An interesting idea, but….

The idea of causing the consciousness of the entire human race to jump into the future for about two minutes is an amusing one. However, in this case, imagination has nothing to do with what can really happen in our world and, in particular, nothing that can ever be caused by the LHC operation. John Ellis, from the Theory group, explains why.

"I like science fiction; when I was a teenager I had a lot of it and I think that it actually contributed to my decision to eventually become a researcher in science", says John Ellis, CERN theoretical physicist.

In Robert Sawyer’s book, lead ion collisions at the LHC cause the whole of humankind to experience a flash-forward. However, although the LHC will be the first particle accelerator to collide heavy ions at an unprecedented (for experiments on Earth) energy, Nature does it every day and nothing terrible has ever happened. "It turns out that a large fraction of high energy cosmic rays is actually heavy nuclei", explains Ellis. "So, in fact, heavy ion experiments have been done by Nature also for billions of years. Nuclei, perhaps not as heavy as lead, but certainly as heavy as iron, have been striking the Earth’s atmosphere for billions of years. They have also been striking other astrophysical objects – things like neutron stars for example – and nothing cataclysmic has happened".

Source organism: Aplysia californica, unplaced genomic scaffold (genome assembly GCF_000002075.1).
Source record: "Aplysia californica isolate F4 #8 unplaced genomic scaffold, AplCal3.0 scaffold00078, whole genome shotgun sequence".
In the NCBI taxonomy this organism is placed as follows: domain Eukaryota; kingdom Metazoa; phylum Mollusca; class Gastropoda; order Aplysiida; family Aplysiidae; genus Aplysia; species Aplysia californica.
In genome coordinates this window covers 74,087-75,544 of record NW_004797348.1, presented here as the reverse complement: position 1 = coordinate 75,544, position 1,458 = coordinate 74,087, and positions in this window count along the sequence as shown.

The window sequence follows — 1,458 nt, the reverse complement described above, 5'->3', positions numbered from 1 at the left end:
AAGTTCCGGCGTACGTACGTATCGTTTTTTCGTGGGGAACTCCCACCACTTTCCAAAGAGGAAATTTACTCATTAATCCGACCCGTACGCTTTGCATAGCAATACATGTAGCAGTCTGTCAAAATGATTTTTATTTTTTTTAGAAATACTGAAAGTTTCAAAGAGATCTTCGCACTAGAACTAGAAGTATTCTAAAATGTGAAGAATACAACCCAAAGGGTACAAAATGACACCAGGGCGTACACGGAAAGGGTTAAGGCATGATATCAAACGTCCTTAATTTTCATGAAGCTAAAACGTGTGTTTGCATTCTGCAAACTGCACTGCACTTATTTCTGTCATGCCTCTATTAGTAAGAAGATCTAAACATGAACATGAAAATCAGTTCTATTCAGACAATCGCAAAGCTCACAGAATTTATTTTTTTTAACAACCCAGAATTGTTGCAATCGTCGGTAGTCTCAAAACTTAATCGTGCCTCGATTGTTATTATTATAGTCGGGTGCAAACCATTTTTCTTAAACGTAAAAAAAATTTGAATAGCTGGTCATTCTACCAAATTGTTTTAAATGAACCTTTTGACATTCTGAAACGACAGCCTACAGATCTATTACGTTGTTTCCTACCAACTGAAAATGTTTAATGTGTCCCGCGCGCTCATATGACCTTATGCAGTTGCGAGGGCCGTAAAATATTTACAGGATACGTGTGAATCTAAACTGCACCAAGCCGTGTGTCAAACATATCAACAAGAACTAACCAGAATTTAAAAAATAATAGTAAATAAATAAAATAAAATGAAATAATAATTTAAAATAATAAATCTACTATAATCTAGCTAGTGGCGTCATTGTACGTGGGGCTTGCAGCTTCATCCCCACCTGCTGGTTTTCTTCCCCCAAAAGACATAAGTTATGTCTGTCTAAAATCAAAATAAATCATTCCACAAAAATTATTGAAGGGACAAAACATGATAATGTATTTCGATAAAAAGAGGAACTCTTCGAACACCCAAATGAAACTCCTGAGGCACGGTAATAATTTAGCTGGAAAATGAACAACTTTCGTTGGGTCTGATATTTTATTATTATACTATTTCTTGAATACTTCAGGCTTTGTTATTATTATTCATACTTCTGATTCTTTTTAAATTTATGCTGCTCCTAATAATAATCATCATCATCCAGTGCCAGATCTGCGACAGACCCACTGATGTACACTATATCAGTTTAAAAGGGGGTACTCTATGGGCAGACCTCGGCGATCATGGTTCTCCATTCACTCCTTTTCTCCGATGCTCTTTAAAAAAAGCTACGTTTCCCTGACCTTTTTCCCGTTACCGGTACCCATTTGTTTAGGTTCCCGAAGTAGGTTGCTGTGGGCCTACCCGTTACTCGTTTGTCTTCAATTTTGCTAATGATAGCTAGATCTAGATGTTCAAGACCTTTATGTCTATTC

The way human consciousness works is a fascinating theme in itself. A lot of scientists from many different disciplines – including theoretical physics – are indeed studying the complex processes that go on in the brain. "I think it’s very important to understand how the brain works and the origin of consciousness. There has been some conjecture where quantum physics plays an essential role but I don’t see any evidence. It is not something that has directly to do with particle physics but certainly it is a very interesting speculation", concedes Ellis.

Science fact is very different from science fiction. The book is nevertheless interesting reading for scientists. Some of the LHC experimentalists must rue the fact that seeing the Higgs boson is not quite as simple as Sawyer describes. And, not that it’s a big deal, but in FlashForward the Higgs boson comes out of lead ion collisions …

Watch the full video interview with John Ellis: